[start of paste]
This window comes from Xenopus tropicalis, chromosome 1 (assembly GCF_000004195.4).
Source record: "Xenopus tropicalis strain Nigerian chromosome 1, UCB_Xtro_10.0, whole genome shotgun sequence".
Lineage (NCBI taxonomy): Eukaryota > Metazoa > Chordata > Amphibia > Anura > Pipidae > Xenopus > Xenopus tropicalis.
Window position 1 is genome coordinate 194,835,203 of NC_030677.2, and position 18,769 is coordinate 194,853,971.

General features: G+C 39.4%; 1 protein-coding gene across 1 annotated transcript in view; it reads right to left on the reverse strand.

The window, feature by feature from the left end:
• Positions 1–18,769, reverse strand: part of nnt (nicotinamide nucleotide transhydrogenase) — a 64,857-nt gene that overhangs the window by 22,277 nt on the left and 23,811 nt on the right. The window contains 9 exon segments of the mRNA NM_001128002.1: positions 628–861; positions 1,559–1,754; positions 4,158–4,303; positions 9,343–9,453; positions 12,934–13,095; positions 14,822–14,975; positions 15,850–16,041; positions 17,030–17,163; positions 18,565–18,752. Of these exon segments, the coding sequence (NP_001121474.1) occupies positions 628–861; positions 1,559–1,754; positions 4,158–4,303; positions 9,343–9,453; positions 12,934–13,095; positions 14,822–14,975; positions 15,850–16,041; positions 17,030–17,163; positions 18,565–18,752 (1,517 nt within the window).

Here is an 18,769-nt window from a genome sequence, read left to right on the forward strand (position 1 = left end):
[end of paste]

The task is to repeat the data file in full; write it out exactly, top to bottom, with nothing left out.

This window comes from Xenopus tropicalis, chromosome 1 (assembly GCF_000004195.4).
Source record: "Xenopus tropicalis strain Nigerian chromosome 1, UCB_Xtro_10.0, whole genome shotgun sequence".
Lineage (NCBI taxonomy): Eukaryota > Metazoa > Chordata > Amphibia > Anura > Pipidae > Xenopus > Xenopus tropicalis.
Window position 1 is genome coordinate 194,835,203 of NC_030677.2, and position 18,769 is coordinate 194,853,971.

General features: G+C 39.4%; 1 protein-coding gene across 1 annotated transcript in view; it reads right to left on the reverse strand.

The window, feature by feature from the left end:
• Positions 1–18,769, reverse strand: part of nnt (nicotinamide nucleotide transhydrogenase) — a 64,857-nt gene that overhangs the window by 22,277 nt on the left and 23,811 nt on the right. The window contains 9 exon segments of the mRNA NM_001128002.1: positions 628–861; positions 1,559–1,754; positions 4,158–4,303; positions 9,343–9,453; positions 12,934–13,095; positions 14,822–14,975; positions 15,850–16,041; positions 17,030–17,163; positions 18,565–18,752. Of these exon segments, the coding sequence (NP_001121474.1) occupies positions 628–861; positions 1,559–1,754; positions 4,158–4,303; positions 9,343–9,453; positions 12,934–13,095; positions 14,822–14,975; positions 15,850–16,041; positions 17,030–17,163; positions 18,565–18,752 (1,517 nt within the window).

Here is an 18,769-nt window from a genome sequence, read left to right on the forward strand (position 1 = left end):